Monday, October 05, 2020
I loved the funny papers. Yes, that’s what everyone once called the comic strips in the daily newspapers. In the 1920s and through the WWII years, there was a common phrase, “I’ll see you in the funny papers,” which became a breezy, light-hearted way to say goodbye, see you later; a recognition that lives might be as crazy as the characters in the comics, but at the same time could be funny, ironic, and interesting.
The funnies, daily comic strips with black and white panels of cartoons with compelling captions in balloons, appeared Monday through Saturday on the last page of the evening paper. The Sunday paper had a dedicated section with longer series and with color printing in varied tones.
I’m not sure why, but I read those funnies while kneeling; the paper spread on the linoleum floor in front of the warming Barstow stove, a pale globe above lighting the way, my head resting on my hands cupped under my chin, my fingers straddling my cheeks. The pitter-patter in that busy, doors-always-open, three-story family home may have reached a rumble, but I didn’t hear a thing once I became absorbed. My joyful cartoon friends were with me.
The color in the Sunday funnies jumped out even more because they were in their own section on the front page of the bulky paper. Those funnies were so good, so appealing, so anticipated. Tarzan appeared along with Terry and the Pirates and Buz Sawyer. Many strips appeared both daily and on Sunday as with Little Orphan Annie telling the same story, or The Phantom, telling one story in the daily and a different story on Sunday.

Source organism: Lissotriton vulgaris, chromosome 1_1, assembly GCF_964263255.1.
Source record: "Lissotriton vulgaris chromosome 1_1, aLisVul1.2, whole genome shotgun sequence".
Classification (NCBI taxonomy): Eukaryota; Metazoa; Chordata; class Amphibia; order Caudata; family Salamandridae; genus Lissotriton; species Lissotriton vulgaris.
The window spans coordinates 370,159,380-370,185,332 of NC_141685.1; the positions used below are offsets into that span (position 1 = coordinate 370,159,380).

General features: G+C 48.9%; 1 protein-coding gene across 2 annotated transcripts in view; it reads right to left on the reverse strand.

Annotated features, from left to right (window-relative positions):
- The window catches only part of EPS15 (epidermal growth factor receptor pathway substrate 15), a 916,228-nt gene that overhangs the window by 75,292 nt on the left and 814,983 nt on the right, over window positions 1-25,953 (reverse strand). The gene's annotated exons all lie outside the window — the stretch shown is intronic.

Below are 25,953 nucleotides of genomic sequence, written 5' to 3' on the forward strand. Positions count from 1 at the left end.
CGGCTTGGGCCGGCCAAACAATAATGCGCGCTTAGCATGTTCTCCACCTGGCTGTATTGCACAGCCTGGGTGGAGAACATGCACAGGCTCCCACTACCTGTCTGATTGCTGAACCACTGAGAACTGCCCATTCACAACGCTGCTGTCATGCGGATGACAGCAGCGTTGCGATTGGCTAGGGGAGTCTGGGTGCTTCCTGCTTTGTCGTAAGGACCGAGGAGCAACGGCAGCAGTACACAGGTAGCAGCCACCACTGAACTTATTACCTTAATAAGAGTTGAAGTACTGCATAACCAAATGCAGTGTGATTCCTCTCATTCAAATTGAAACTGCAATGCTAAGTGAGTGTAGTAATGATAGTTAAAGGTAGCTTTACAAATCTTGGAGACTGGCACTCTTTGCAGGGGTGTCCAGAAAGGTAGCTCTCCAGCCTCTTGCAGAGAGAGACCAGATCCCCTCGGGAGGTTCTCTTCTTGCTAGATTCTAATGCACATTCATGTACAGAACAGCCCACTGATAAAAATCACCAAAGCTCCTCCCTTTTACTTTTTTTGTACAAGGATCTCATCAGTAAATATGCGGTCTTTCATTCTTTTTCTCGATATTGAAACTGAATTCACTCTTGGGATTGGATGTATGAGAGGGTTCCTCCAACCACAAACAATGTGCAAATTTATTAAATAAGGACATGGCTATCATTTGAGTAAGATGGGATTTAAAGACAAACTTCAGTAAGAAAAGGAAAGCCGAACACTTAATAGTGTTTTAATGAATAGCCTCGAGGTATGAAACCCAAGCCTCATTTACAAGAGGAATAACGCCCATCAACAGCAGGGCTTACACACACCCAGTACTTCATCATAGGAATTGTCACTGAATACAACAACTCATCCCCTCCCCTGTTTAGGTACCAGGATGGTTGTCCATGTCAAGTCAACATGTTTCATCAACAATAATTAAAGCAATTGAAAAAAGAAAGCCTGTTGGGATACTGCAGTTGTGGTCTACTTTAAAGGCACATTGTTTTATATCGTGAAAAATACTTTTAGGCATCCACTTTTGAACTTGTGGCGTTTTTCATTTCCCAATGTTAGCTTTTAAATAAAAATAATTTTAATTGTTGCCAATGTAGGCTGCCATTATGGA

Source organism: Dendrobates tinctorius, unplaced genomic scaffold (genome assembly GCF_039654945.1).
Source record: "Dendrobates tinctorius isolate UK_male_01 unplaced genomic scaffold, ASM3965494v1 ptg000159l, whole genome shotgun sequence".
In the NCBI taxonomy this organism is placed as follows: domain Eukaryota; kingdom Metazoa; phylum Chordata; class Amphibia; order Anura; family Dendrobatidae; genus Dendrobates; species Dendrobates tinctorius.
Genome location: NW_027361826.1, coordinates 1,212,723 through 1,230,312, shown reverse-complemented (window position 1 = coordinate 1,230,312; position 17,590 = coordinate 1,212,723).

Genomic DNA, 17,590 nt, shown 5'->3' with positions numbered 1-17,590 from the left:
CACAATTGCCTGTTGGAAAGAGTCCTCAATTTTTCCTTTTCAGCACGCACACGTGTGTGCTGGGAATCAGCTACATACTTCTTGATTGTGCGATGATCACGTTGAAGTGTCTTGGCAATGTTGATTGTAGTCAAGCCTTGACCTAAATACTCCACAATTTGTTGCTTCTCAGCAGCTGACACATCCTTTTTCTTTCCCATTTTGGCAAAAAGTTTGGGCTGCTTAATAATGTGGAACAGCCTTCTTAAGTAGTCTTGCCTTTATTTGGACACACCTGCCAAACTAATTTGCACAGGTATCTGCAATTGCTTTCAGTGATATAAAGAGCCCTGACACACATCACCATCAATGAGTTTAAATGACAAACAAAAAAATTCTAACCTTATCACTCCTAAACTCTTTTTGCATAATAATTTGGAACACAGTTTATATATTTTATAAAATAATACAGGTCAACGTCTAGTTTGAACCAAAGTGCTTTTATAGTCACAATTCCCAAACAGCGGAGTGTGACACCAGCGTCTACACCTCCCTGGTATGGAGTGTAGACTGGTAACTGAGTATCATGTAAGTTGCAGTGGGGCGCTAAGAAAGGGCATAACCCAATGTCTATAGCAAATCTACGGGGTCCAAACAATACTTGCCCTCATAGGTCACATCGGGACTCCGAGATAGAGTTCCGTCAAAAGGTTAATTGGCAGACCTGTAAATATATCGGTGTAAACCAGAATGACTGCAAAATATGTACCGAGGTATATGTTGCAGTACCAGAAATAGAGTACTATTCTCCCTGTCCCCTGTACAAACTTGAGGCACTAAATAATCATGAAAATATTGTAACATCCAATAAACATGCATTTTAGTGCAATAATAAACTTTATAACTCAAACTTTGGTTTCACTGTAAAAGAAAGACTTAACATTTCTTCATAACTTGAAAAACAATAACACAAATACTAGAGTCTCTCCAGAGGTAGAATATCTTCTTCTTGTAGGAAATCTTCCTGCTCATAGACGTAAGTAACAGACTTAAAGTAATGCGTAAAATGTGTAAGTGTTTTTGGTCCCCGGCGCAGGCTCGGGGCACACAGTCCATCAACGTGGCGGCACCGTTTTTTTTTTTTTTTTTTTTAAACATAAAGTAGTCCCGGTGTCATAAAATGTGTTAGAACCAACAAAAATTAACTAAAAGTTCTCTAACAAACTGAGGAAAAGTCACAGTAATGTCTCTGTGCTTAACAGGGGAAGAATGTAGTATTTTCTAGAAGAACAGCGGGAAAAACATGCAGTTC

As I recall, Tarzan and Buz Sawyer were on the front page. Blondie, L’il Abner, Rex Morgan, M.D., and L’il Henry were all part of the inside establishment. Also part of the inside crew were the mischievous Katzenjammer Kids, two German-American boys with familiar comic-strip iconography such as: stars for pain, sawing logs for snoring, speech and thought balloons. I loved the drawings.
The comic strips also included Dick Tracy, Little Orphan Annie, and Flash Gordon. . . not so humorous, less kid-like, but unfolding an ongoing drama. There were spin-offs of comic books like Superman, Batman, and The Amazing Spider-Man. Prophetically, in later years, I grew to love one such comic and funny, Rex Morgan, M.D.
Imprinted in memory, the comic books and the funnies became an encompassing part of my life. I had a Superman shirt and a Dick Tracy watch with Tracy’s rocking gun the second hand. I even clipped some comics and hung, rather taped, them on my bedroom wallpaper. Mom wasn’t happy. Later, I saw Broadway shows like “Annie” and “L’il Abner” which were based on their comics.
We are all linked to a time, a place, a memory. In this case, it was the funnies on the floor, in front of the stove, that afforded such a sweet road of childhood.
“I’ll see you in the funny papers.”
Dr. Ed Iannuccilli is the author of three popular memoirs, “Growing up Italian; Grandfather’s Fig Tree and Other Stories”, “What Ever Happened to Sunday Dinner” and “My Story Continues: From Neighborhood to Junior High.” Learn more here.